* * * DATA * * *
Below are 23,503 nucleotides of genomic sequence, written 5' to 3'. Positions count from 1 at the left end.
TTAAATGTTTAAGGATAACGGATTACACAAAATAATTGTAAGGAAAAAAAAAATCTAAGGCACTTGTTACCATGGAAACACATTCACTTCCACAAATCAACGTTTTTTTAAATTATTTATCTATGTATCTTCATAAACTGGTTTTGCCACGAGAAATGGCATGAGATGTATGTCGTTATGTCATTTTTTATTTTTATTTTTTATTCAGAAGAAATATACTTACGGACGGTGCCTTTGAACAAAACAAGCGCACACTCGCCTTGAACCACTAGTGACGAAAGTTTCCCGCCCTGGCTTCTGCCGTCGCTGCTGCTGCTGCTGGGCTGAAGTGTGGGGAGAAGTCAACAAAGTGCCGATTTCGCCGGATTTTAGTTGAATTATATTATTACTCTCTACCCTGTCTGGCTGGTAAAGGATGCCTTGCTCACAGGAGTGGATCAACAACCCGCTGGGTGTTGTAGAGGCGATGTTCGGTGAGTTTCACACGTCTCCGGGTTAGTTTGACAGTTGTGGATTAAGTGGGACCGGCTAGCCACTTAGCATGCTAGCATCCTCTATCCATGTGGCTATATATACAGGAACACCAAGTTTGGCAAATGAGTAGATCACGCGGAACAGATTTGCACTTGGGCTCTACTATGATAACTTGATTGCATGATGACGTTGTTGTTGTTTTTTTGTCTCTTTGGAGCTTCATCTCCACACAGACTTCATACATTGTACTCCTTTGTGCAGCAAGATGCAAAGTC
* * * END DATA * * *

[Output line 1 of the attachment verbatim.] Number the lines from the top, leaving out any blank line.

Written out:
Below are 23,503 nucleotides of genomic sequence, written 5' to 3'. Positions count from 1 at the left end.